Karystos, Euboia, 369 - 265 B.C.
A Persian force landed at Carystus in 490 B.C. and quickly subdued its inhabitants. Soon after the Battle of Salamis, in 480 B.C., the Athenian fleet led by Themistocles extorted money from the city. When Athenians then asked Carystus to join the Delian League, the city refused. Athens would not accept a refusal, so they attacked and plundered Carystus, forcing the city to join the league.GS74058. Silver hemidrachm, BCD Euboia 566; SNG Cop 420; Traité 151; BMC Central Greece p. 101, 10 var. (abbreviated ethnic), F, toned, marks, edge bumps, weight 1.836 g, maximum diameter 13.2 mm, die axis 0o, Karystos mint, 369 - 265 B.C.; obverse bearded head of Herakles right, wearing Nemean Lion scalp headdress tied at the neck; reverse palm tree, club left, KAP−YΣTI/ΩN across field; ex BCD Collection with his round tag noting "'Argos' Coll., through DGP, Feb 74, 4000 drs."; very rare;
$180.00 SALE PRICE $162.00Chalkis, Euboia, Greece, c. 290 - 271 B.C.
Khalkís, also Chalkis or Chalcis, is a city in eastern Greece, capital of the Aegean island department of Euboea (Évvoia), on the strait of Evripos near Athens. The ancient city, inhabited by Ionians, was an important commercial and industrial center. In the 8th and 7th centuries BC, Khalkís was a base for the establishment of colonies in Macedonia (there giving its name to the peninsula of Chalcidice) and in Sicily. It was successively thereafter an Athenian, a Macedonian, and a Roman possession.GB67799. Bronze AE 14, BCD Euboia 183, Picard Emission 31, SNG Cop 443, SGCV I 2488, VF, some corrosion, weight 1.877 g, maximum diameter 14.0 mm, die axis 270o, Chalkis mint, c. 290 - 271 B.C.; obverse head of Hera facing slightly to right, wearing necklace and diadem decorated with discs and dangling ribbons; reverse eagle flying right, carrying snake in its talons and beak, star above, X−AΛ counterclockwise from lower left;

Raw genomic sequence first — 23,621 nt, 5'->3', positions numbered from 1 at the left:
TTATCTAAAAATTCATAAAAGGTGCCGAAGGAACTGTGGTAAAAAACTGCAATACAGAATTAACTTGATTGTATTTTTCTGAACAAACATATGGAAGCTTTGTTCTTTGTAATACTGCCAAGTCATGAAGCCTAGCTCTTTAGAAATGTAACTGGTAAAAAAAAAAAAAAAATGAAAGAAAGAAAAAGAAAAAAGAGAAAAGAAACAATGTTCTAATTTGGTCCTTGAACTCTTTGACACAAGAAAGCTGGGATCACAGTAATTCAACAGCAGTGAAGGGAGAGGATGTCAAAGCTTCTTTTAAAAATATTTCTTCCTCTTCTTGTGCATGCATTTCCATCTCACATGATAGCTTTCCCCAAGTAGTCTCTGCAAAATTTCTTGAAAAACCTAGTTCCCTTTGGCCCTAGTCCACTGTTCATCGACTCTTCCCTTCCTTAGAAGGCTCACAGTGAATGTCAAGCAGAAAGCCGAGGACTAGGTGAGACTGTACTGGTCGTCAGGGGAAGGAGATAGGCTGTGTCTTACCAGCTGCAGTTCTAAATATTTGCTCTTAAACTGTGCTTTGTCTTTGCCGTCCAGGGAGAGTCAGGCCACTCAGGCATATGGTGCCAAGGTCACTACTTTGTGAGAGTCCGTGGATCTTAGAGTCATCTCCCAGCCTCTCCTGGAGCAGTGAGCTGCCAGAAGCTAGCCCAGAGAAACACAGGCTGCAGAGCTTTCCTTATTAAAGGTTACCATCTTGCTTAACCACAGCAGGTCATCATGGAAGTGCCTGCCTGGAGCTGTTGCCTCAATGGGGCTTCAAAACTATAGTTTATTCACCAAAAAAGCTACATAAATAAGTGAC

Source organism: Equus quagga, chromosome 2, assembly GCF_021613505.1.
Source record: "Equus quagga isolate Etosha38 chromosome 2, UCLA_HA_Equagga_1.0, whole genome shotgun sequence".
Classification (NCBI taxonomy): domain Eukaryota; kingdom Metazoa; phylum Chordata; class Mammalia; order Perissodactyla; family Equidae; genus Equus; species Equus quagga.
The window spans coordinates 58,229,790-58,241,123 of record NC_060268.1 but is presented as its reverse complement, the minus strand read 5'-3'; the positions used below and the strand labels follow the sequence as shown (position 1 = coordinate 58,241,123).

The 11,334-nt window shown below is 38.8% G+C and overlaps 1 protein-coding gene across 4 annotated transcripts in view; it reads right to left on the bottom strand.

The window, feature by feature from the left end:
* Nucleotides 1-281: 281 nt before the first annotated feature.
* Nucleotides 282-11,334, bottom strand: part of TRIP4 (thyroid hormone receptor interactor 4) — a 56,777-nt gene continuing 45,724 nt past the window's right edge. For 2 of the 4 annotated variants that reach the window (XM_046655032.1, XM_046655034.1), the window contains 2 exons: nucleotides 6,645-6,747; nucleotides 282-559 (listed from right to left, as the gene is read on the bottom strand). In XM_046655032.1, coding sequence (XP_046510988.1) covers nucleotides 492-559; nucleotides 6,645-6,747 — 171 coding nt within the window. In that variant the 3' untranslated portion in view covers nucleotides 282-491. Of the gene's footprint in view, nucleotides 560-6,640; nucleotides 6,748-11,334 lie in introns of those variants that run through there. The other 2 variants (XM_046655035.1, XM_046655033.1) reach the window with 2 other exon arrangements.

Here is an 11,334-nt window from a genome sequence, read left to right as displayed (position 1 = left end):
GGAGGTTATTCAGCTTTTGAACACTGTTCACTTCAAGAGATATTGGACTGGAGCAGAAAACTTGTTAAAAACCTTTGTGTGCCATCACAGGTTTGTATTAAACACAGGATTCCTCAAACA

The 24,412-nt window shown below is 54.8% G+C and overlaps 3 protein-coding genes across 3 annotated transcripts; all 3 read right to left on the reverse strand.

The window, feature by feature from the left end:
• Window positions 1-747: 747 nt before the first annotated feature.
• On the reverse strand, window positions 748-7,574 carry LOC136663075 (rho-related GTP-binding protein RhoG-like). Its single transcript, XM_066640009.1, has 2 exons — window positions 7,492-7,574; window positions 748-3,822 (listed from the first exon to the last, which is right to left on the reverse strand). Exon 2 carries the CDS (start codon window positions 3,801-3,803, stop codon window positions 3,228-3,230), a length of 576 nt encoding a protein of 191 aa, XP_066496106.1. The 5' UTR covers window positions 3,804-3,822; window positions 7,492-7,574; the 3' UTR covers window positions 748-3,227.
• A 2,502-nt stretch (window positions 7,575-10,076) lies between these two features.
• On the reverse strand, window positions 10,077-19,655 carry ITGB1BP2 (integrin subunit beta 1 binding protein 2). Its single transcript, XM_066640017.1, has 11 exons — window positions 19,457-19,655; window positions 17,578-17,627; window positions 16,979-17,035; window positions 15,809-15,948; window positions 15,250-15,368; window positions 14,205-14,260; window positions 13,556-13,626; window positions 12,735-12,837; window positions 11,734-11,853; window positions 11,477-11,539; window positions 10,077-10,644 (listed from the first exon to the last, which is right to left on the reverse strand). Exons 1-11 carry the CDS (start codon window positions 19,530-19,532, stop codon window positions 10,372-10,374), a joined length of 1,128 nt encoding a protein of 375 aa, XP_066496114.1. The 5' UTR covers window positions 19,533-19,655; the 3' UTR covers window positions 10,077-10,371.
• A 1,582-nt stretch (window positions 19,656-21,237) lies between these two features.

$75.00 SALE PRICE $67.50Roman Military in Macedonia, c. 168 B.C., Imitative of Type from Histiaia, North Euboea, Greece
Sear notes crude Histiaia imitations seem to have been struck in Macedonia just prior to the Roman victory in 168 B.C. During the Republic, Roman military mints sometimes struck imitative types to make local payments. Examples include Thasian imitatives in Macedonia and Philip Philadelphos imitatives at Antioch. This Histiaia type tetrobol is almost certainly one of the imitatives struck in Macedonia by the Roman military.GS77476. Silver tetrobol, See SGCV I p. 233 note following 2498; regarding imitatives of a 2nd century B.C. type from Histiaia, North Euboea, Greece, F, flan crack, weight 2.048 g, maximum diameter 15.3 mm, die axis 180o, Roman military(?) mint, c. 168 B.C.; obverse head of nymph Histiaia right, wreathed with vine, hair rolled; reverse IΣTIAEΩN, nymph Histiaia seated right on stern of a galley holding naval standard, ornate apluster, wing ornament on hull, trident head and monogram below;
$60.00 SALE PRICE $54.00Histiaia, Euboia, Greece, c. 4th - 3rd Century B.C.
Histiaia, named after its patron nymph, commanded a strategic position overlooking the narrows leading to the North Euboian Gulf. In the Iliad, Homer describes the surrounding plain as "rich in vines." In the early 4th century B.C., Histiaia seems to have been largely under the control of Sparta until they joined the Second Athenian Confederacy in 376 - 375. The city appears to have become a member (for the first time) of the reconstituted league of Euboian cities in 340, but its allegiance during most of the 4th century seems to have vacillated between Athens and Macedonia.GB79919. Bronze AE 12, BCD Euboia 455; BMC Central p. 125, 9; SNG Cop 537 var. (control), F, corrosion, pitting, weight 2.325 g, maximum diameter 12.2 mm, die axis 90o, Histiaia mint, c. 4th - 3rd century B.C.; obverse head of nymph Histiaia right, rolled hair, wearing wreath of ivy, pendant earring and necklace; reverse bull standing right, bunch of grapes (control symbol) above, IΣTI below; rare;
$60.00 SALE PRICE $54.00
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Catalog current as of Sunday, February 26, 2017.
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